Ebola virus

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Electron microscope picture of the Ebola virus
Ebola virus disease
Classification and external resources

1976 photograph of two nurses standing in front of Mayinga N., a person with Ebola virus disease; she died only a few days later.
ICD-10 A98.4
ICD-9 065.8
DiseasesDB 18043
MedlinePlus 001339
eMedicine med/626
MeSH D019142

Ebola virus, pronounced E- Bo-la, is a very dangerous virus. It causes a hemorrhagic fever called Ebola virus disease. ("Hemorrhagic" means the victim bleeds a lot, inside and outside their body.) It is very dangerous. Out of every 10 people who get Ebola, on average five to nine die. There are four kinds of Ebola virus that can cause the disease. The virus was first identified in Sudan. It is found in Africa and perhaps Asia.[1]

How people get Ebola[change | change source]

The disease lives in the blood or bodily fluids of some kinds of animals without killing them. Scientists think the animals it lives in are mainly some kinds of monkeys or fruit bats.[2] People can catch Ebola virus disease by touching the blood and body fluids of infected animals or people, when the virus goes from the infected animal or person into their body. When a human gets infected, the disease can spread between people as well.[2]

Transmission between people (giving the virus to someone) only happens when someone comes in contact with fluids from a person that is infected with the virus. Ebola cannot be caught through the air, or by being near to victims.[3] It can only be caught from another person, by touching a victim's blood, saliva, semen, diarrhea, vomit, or other fluids, or water that has been used by other victims. Then the virus can go from the fluid into their body.

People with Ebola virus disease bleed a lot. The bleed inside and outside their body. They have blood in their diarrhea and vomit. They bleed from their noses, mouths, and genitals. These liquids are very infectious (they can make other people get the virus.)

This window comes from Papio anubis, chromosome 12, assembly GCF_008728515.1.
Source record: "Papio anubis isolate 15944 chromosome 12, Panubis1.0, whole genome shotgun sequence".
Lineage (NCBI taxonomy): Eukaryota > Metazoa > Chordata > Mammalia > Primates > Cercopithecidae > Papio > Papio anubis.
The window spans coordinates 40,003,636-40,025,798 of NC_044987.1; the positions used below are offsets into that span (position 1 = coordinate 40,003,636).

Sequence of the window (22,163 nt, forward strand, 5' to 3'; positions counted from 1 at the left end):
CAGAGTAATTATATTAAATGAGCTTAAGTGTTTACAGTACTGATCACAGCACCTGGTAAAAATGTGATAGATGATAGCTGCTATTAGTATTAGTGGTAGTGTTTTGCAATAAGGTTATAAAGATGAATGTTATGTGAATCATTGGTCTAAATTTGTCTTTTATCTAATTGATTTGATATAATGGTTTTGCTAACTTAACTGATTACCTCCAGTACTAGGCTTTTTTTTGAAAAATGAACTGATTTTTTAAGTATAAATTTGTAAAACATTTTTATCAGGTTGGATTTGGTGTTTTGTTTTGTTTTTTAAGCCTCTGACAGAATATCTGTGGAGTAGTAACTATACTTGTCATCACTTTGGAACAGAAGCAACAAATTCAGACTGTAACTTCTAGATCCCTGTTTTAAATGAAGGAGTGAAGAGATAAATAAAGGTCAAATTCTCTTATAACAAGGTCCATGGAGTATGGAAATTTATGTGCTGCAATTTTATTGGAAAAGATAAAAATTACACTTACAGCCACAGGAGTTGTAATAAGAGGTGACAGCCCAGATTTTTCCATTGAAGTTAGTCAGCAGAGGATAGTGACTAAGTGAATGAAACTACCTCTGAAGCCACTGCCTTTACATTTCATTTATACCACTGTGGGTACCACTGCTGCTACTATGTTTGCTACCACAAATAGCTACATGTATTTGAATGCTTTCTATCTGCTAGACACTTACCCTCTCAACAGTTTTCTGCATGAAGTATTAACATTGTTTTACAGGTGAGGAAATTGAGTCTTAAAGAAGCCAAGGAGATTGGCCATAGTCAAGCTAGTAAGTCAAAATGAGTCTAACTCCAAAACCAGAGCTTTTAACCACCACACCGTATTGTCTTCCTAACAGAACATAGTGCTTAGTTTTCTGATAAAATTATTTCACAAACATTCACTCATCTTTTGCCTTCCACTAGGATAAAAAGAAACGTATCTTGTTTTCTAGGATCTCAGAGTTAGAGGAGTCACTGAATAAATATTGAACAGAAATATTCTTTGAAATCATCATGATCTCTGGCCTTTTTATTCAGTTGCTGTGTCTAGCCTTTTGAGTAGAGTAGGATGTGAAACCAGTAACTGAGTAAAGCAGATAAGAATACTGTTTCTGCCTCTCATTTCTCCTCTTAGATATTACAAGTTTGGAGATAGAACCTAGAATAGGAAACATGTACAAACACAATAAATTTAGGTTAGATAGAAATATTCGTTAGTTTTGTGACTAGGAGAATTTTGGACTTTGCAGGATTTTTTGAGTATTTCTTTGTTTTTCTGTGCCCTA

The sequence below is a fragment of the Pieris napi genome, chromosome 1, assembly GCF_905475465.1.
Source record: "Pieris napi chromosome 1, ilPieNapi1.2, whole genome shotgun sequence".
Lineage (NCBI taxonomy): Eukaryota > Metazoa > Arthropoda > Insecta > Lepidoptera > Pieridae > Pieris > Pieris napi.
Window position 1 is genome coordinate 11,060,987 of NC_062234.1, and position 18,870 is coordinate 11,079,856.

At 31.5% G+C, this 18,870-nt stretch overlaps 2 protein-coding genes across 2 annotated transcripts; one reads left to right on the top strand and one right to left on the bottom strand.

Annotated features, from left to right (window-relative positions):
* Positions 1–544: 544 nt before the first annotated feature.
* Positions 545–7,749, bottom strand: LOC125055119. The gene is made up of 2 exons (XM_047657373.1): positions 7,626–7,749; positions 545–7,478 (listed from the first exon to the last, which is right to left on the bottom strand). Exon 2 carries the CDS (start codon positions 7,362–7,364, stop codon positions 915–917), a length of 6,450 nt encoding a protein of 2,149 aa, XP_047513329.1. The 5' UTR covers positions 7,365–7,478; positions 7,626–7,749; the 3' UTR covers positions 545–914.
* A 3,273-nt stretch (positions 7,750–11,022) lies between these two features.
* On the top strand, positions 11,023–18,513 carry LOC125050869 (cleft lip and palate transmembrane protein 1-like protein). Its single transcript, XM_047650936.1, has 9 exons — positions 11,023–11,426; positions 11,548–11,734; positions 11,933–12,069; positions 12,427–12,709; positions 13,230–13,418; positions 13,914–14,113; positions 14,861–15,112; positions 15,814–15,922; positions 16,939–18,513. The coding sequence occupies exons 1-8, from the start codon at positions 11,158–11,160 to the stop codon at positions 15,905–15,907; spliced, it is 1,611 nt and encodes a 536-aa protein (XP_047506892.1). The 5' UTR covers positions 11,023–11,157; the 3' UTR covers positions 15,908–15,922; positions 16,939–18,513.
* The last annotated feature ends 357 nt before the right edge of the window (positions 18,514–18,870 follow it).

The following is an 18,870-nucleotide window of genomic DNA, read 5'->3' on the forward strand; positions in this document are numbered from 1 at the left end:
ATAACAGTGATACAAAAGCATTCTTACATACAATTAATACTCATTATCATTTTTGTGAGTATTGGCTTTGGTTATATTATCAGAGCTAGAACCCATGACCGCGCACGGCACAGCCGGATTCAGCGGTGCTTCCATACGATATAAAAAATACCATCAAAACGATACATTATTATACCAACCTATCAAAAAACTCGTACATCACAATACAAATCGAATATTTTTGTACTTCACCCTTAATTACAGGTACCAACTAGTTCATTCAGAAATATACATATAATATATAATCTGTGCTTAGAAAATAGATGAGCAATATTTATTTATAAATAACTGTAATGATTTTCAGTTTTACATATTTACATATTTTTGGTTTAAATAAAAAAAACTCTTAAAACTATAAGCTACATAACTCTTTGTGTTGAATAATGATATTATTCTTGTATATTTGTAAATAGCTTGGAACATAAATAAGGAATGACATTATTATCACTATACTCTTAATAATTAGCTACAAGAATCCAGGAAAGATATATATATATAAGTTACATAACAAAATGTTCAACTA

If a man survives the disease, he can still give other people the infection by having sex, for nearly another two months. This is because the virus can still be in the man's semen a long time, even after he stops being ill.

Symptoms of Ebola[change | change source]

When people get Ebola the first symptoms look like some other diseases. People get a fever, feel very tired, have headaches (pain in the head), pain in the stomach, pain in their joints, and pain in the throat. Sometimes people think they have other diseases like malaria or typhoid fever.

Later, people get much sicker. They have very bad bleeding. They get shock: low blood pressure, fast pulse (heart rate), and low blood circulation to the body. This causes their organs to get very sick. The organs stop working. This is called organ failure. Ebola also causes stiffness throughout the body which leaves victims bedridden. Hospitals give the best chance for a victim to stay alive. But no medicine or cure exists, so even in hospital, most people still die.

Treatment of Ebola[change | change source]

At this time, there is no cure. But if people get care quickly from doctors and nurses, more of them live. People with ebola need a lot of fluids to replace fluids lost from diarrhea, vomiting, and blood loss. The most important care is giving them water with a very small amount of salt and sugar in it. This is called oral rehydration. It helps to replace their fluids and blood. It is also important to give medicines in case they get bad blood pressure and blood circulation.

When people get Ebola, it is called an outbreak. If doctors see that an outbreak is happening, they try to stop it. They stop it by isolating people infected with the disease, or placing them in quarantine. This means keeping the blood and fluids from people with Ebola from touching other people. Then other people do not get the virus.

When an outbreak happens, many people come to try and help stop it. The World Health Organization is the most important group that tries to stop Ebola outbreaks.

Scientists are trying to find a vaccine for Ebola.

References[change | change source]

  1. Kevin J. Olival, Ariful Islam, Meng Yu, Simon J. Anthony, Jonathan H. Epstein, Shahneaz Ali Khan, Salah Uddin Khan, Gary Crameri, Lin-Fa Wang, W. Ian Lipkin, Stephen P. Luby, and Peter Daszak (2013). "Ebola Virus Antibodies in Fruit Bats, Bangladesh". Emerging Infectious Disease (CDC) 19 (2). doi:10.3201/eid1902.120524. http://wwwnc.cdc.gov/eid/article/19/2/12-0524_article.
  2. 2.0 2.1 "Ebola virus disease Fact sheet N°103". World Health Organization. March 2014. http://www.who.int/mediacentre/factsheets/fs103/en/. Retrieved 12 April 2014.
  3. "2014 Ebola Virus Disease (EVD) outbreak in West Africa". April 21 2014. http://www.who.int/ith/updates/20140421/en/. Retrieved 3 August 2014.